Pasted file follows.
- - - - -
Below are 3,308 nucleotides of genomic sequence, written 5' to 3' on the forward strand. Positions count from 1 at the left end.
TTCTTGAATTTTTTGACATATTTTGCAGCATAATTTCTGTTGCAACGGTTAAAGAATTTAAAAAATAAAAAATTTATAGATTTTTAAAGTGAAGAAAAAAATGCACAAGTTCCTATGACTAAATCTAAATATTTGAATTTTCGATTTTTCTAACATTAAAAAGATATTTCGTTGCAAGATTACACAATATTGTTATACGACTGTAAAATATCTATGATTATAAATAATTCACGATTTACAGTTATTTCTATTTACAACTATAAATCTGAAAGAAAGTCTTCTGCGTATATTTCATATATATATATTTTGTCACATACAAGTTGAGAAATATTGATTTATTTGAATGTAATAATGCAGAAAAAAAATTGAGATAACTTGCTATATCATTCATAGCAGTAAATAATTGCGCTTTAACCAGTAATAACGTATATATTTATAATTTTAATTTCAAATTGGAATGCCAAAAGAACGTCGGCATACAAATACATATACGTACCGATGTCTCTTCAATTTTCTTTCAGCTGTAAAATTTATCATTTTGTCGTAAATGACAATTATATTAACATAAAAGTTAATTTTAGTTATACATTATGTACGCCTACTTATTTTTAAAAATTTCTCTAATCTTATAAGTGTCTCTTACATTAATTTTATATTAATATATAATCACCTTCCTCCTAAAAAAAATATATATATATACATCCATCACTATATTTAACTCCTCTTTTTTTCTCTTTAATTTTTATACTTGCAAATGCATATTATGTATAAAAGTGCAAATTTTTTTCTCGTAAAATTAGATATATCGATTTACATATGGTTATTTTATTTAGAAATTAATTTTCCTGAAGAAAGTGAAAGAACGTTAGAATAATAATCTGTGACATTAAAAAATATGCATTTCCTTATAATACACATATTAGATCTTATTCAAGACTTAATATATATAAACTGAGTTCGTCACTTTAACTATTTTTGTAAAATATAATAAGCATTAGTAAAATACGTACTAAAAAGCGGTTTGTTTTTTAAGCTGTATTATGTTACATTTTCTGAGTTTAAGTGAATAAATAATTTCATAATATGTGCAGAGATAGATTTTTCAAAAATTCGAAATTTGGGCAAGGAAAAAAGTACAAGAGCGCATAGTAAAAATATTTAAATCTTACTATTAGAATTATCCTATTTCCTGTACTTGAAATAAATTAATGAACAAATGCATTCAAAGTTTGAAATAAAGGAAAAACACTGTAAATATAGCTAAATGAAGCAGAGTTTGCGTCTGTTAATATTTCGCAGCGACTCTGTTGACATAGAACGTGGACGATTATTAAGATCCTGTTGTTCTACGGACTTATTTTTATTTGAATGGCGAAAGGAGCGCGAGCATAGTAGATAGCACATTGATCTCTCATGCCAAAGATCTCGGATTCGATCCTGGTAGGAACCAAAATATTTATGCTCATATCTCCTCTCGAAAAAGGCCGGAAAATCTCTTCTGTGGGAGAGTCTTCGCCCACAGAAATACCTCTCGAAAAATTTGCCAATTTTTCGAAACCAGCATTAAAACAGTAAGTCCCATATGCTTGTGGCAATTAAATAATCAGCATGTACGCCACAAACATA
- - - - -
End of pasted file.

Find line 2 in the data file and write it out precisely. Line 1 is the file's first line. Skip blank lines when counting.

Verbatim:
TTCTTGAATTTTTTGACATATTTTGCAGCATAATTTCTGTTGCAACGGTTAAAGAATTTAAAAAATAAAAAATTTATAGATTTTTAAAGTGAAGAAAAAAATGCACAAGTTCCTATGACTAAATCTAAATATTTGAATTTTCGATTTTTCTAACATTAAAAAGATATTTCGTTGCAAGATTACACAATATTGTTATACGACTGTAAAATATCTATGATTATAAATAATTCACGATTTACAGTTATTTCTATTTACAACTATAAATCTGAAAGAAAGTCTTCTGCGTATATTTCATATATATATATTTTGTCACATACAAGTTGAGAAATATTGATTTATTTGAATGTAATAATGCAGAAAAAAAATTGAGATAACTTGCTATATCATTCATAGCAGTAAATAATTGCGCTTTAACCAGTAATAACGTATATATTTATAATTTTAATTTCAAATTGGAATGCCAAAAGAACGTCGGCATACAAATACATATACGTACCGATGTCTCTTCAATTTTCTTTCAGCTGTAAAATTTATCATTTTGTCGTAAATGACAATTATATTAACATAAAAGTTAATTTTAGTTATACATTATGTACGCCTACTTATTTTTAAAAATTTCTCTAATCTTATAAGTGTCTCTTACATTAATTTTATATTAATATATAATCACCTTCCTCCTAAAAAAAATATATATATATACATCCATCACTATATTTAACTCCTCTTTTTTTCTCTTTAATTTTTATACTTGCAAATGCATATTATGTATAAAAGTGCAAATTTTTTTCTCGTAAAATTAGATATATCGATTTACATATGGTTATTTTATTTAGAAATTAATTTTCCTGAAGAAAGTGAAAGAACGTTAGAATAATAATCTGTGACATTAAAAAATATGCATTTCCTTATAATACACATATTAGATCTTATTCAAGACTTAATATATATAAACTGAGTTCGTCACTTTAACTATTTTTGTAAAATATAATAAGCATTAGTAAAATACGTACTAAAAAGCGGTTTGTTTTTTAAGCTGTATTATGTTACATTTTCTGAGTTTAAGTGAATAAATAATTTCATAATATGTGCAGAGATAGATTTTTCAAAAATTCGAAATTTGGGCAAGGAAAAAAGTACAAGAGCGCATAGTAAAAATATTTAAATCTTACTATTAGAATTATCCTATTTCCTGTACTTGAAATAAATTAATGAACAAATGCATTCAAAGTTTGAAATAAAGGAAAAACACTGTAAATATAGCTAAATGAAGCAGAGTTTGCGTCTGTTAATATTTCGCAGCGACTCTGTTGACATAGAACGTGGACGATTATTAAGATCCTGTTGTTCTACGGACTTATTTTTATTTGAATGGCGAAAGGAGCGCGAGCATAGTAGATAGCACATTGATCTCTCATGCCAAAGATCTCGGATTCGATCCTGGTAGGAACCAAAATATTTATGCTCATATCTCCTCTCGAAAAAGGCCGGAAAATCTCTTCTGTGGGAGAGTCTTCGCCCACAGAAATACCTCTCGAAAAATTTGCCAATTTTTCGAAACCAGCATTAAAACAGTAAGTCCCATATGCTTGTGGCAATTAAATAATCAGCATGTACGCCACAAACATA